Training Concepts (for Coaches)

Training Concepts (for Coaches)

Training Concepts (for Coaches)

(1) In General

  • Player Safety 
    • Do not leave players unattended or leave the site of any club sanctioned event until all players have been picked up.
    • Send players to public restrooms in small groups.
    • Teach players to safely move equipment and supervise such actions at all times.
    • Choose only safe activities that mirror actions in match play.
  • Punctuality:  Have your training / warm-up spaces set up by the time your event is scheduled to start.
  • Neat Bench Area:  Players and Coaches will keep their spaces in order. Bags should be lined up, water bottles next to bags, etc. Keep pinnies, discs, balls, etc. next to team spaces in an orderly way.
  • Respect for Fields:  Do not warm-up in goal mouths, perform repetitive actions inside field boundaries, or continue to use spaces you see are being overly worn during usage.
  • Use Soccer Lines:  When possible, limit disc usage and set your activities up in the areas the topic most commonly develops. This way players can orient themselves appropriately with the actual lines on the field.
  • The Appropriate Level:  When addressing your players, try to speak to them at their level. If you’re working with U9s (for example) it helps to go down to one knee so you’re not talking over them.
  • The Sun:  Ensure the sun is behind the players and not yourself. If kids have to look up and toward the sun, they’re less likely to be able to focus on your words.
  • A Half Circle:  Have players face you in a half circle. This will ensure players are not behind teammates and will limit side conversations, distractions, and inability to follow your direction.
  • Coaching Points:  Coaching points should be delivered in a positive way, focused on effort and whenever possible, coaches should lead players to find the right solution on their own.
  • No Sitting: Other than during match play, do not sit while coaching. Do not allow players to sit, even while not physically participating in an activity. Once you do (or a player does), more will follow and the overall energy will drop.
  • No Leaning:  Do not lean on goal posts (or similar items) while coaching.
  • No Hands in Pockets:  Wear gloves on cold days instead of putting your hands in your pockets. We don’t allow players to play with their hands in their pockets. We won’t coach that way either.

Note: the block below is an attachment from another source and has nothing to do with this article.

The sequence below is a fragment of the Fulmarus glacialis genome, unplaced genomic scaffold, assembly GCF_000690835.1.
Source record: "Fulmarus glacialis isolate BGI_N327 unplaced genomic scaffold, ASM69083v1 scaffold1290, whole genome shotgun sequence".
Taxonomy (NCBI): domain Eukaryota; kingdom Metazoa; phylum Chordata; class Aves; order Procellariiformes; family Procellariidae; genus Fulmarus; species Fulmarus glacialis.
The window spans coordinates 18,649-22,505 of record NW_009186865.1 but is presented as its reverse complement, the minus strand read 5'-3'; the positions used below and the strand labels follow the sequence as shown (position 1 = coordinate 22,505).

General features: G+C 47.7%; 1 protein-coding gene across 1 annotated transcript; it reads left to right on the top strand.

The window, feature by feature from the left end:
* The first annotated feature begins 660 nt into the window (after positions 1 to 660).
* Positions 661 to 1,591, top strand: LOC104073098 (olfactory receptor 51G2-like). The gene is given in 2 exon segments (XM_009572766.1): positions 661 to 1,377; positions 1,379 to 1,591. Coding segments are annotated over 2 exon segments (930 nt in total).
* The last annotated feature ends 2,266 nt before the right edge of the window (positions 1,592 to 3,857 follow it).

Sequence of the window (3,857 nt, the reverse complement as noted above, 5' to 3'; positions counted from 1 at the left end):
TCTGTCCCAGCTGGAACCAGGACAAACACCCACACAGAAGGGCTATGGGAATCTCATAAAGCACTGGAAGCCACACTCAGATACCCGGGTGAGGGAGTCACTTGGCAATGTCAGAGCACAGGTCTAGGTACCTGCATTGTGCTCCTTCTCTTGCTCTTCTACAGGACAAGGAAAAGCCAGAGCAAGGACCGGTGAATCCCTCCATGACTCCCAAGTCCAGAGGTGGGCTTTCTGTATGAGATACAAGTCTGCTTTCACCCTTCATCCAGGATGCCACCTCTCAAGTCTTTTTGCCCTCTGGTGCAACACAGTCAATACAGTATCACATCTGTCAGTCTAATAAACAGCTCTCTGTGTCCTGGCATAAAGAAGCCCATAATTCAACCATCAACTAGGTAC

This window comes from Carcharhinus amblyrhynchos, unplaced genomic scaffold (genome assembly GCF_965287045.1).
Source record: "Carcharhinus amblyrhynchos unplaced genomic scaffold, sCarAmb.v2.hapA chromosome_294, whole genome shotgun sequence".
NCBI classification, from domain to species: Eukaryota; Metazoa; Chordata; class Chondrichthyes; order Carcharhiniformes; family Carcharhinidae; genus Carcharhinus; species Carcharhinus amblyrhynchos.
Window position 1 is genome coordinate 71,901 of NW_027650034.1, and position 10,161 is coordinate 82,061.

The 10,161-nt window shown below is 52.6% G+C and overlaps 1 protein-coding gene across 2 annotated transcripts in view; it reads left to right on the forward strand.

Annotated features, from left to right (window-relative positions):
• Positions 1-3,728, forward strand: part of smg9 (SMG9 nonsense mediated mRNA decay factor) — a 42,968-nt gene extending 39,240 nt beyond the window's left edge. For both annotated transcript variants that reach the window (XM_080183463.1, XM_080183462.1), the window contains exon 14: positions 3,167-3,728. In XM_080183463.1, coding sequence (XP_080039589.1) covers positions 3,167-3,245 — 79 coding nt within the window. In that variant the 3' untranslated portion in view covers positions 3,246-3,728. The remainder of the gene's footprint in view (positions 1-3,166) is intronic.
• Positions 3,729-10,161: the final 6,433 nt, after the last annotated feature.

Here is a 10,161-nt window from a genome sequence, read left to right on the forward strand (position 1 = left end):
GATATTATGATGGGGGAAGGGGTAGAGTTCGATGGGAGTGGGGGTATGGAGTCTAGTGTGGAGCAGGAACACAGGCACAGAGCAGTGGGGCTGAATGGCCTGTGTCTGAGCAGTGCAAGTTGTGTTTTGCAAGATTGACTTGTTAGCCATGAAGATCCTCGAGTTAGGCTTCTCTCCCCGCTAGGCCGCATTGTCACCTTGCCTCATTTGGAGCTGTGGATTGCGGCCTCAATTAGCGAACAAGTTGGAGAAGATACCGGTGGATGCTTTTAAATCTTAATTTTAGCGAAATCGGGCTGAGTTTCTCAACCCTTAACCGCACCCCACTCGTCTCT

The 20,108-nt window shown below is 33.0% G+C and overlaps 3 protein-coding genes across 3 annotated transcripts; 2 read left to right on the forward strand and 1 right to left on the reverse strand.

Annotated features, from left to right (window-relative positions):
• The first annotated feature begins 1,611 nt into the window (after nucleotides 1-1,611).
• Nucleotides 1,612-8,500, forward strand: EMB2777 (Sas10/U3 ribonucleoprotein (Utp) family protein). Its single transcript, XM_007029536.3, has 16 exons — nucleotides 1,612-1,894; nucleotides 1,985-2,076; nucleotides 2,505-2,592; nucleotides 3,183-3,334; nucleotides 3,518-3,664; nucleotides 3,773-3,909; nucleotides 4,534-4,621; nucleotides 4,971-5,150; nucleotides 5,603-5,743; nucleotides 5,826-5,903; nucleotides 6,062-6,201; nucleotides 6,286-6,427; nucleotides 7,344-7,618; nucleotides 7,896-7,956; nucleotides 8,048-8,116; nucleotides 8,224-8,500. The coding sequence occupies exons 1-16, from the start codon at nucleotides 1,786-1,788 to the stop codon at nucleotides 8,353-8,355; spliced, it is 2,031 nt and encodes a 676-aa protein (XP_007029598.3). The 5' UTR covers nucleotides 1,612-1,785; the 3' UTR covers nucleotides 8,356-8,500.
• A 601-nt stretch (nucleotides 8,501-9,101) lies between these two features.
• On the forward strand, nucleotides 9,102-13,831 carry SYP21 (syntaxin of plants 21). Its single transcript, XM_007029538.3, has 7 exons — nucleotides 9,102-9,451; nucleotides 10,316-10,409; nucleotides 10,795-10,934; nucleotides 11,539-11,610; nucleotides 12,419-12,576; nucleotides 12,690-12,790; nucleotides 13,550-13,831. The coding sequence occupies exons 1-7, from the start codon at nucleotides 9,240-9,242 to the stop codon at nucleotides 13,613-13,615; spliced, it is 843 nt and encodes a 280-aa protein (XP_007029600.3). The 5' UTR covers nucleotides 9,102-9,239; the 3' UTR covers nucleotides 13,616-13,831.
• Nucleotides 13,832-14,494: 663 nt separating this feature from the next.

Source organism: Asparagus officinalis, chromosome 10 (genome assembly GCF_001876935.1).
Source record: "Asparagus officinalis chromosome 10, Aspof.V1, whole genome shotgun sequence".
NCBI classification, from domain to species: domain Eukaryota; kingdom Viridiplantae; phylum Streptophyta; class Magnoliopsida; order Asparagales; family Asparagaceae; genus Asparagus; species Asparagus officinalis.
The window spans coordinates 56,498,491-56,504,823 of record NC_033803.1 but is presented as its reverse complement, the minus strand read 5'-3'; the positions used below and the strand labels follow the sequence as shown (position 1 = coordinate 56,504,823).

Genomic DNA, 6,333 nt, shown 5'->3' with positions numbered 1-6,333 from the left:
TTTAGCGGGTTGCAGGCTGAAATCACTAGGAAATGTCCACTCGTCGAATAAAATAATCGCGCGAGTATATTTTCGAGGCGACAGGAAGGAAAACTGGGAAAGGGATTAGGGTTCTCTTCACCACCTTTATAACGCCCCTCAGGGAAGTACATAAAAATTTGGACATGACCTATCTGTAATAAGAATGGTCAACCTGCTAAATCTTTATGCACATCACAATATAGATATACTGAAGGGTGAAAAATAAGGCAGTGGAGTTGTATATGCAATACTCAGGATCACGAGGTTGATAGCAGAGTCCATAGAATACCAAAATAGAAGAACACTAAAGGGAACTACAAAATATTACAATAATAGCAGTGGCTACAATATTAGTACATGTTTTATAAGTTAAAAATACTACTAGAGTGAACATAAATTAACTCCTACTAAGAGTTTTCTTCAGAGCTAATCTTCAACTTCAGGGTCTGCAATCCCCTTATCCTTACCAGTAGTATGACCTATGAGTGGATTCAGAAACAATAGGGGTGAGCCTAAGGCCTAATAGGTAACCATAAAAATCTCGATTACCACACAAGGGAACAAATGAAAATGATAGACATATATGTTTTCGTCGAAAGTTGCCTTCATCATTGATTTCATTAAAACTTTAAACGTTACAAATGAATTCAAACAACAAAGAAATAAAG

• Player Attire:  Players are expected to wear the proper attire in training. This includes club branded gear meant for training and competition. Common sense exceptions can be made for extreme weather situations.
  • Coach Attire:  Coaches will be provided club branded gear for training and matches. These items must be worn when working for the club.
  • Wear a Watch:  Wear a watch when you coach and do not use your phone to keep time.
  • Phone Usage:  Do not use your phone for personal use while coaching.
  • Attendance:  Keep attendance. Parents will often ask about playing time, an offer after Tryouts, etc. This is important information to be clear on.
  • Participation in Activities:  It is allowable for coaches to participate in training activities if the action enhances the exercise. This should only be in cases where this type of intervention is necessary. If you do so, you may not go into tackles or into 50/50 situations with players. Furthermore your actions must be confined to actions that support your topic. It is not acceptable to nutmeg three players and use your adult pace to accelerate past a child when the topic is combination play. Some examples of acceptable reasons for a coach to play in an activity include:
    • Playing in goal so as to not force a dis-interested player to volunteer, or to allow players to progress toward a real goal instead of small goals / cone goals.
    • Playing alongside a player to more easily provide instruction during the run of play.
  • Mistakes:  Consider when playing or demonstrating, especially with younger kids, either intentionally making a mistake or allowing yourself to demonstrate something you might struggle with. Persevering and showing a positive response to errors will teach young players it is o.k. to make “mistakes.”

(2) One Topic

  • When designing a training session, you must have one over-arching topic in mind. Once that is decided, activities to effectively address that topic can be chosen.
  • Your plan is to be written and prepared based on the topic of the session.
  • Make sure the topic is clear. Although it is best to use/create activities that teach a concept without much coach intervention, if players are unaware of the topic, they may not make the connection you hoped for.
  • In general, a coach should explain the topic at the beginning of a session.
  • During the course of a session, with rare exceptions, coaches should center coaching points solely around the topic of the session. It is harder for players to make connections and recognize cues if your coaching points are not connected to the topic.